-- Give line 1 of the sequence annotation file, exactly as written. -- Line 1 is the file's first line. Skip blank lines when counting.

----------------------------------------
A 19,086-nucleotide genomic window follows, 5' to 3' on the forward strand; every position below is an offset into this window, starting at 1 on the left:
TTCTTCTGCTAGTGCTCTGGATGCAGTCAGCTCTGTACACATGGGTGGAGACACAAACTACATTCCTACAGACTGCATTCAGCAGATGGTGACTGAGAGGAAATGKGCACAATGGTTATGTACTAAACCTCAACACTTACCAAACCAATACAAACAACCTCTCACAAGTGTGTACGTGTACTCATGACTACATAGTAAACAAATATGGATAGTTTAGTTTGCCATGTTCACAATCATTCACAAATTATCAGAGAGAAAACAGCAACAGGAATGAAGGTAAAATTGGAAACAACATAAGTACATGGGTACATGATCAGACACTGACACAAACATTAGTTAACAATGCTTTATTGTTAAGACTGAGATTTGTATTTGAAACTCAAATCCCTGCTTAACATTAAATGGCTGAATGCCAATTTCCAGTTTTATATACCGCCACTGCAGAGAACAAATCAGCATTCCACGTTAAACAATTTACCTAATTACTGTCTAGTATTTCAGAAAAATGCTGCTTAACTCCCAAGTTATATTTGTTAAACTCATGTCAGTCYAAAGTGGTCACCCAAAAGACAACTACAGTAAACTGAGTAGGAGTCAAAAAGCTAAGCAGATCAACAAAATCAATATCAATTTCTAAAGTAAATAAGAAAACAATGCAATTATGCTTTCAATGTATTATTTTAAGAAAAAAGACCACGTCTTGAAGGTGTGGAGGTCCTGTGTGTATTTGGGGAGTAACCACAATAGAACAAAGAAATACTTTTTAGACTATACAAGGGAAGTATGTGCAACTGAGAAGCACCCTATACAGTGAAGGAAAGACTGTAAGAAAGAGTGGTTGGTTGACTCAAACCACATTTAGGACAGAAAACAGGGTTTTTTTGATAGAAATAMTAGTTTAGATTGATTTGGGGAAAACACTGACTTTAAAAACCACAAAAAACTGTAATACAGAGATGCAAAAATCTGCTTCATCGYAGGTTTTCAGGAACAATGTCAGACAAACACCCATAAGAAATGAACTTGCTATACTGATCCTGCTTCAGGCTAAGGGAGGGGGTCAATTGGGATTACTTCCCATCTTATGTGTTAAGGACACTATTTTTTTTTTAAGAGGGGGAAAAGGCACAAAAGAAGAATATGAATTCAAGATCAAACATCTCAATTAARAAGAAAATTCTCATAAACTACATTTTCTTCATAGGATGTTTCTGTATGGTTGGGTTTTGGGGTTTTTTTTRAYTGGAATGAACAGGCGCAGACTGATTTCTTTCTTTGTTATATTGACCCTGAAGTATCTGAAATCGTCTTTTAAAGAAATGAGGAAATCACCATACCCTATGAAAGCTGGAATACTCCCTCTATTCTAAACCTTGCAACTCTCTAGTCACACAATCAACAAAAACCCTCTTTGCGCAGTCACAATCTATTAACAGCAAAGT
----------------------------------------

A 19,086-nucleotide genomic window follows, 5' to 3' on the forward strand; every position below is an offset into this window, starting at 1 on the left: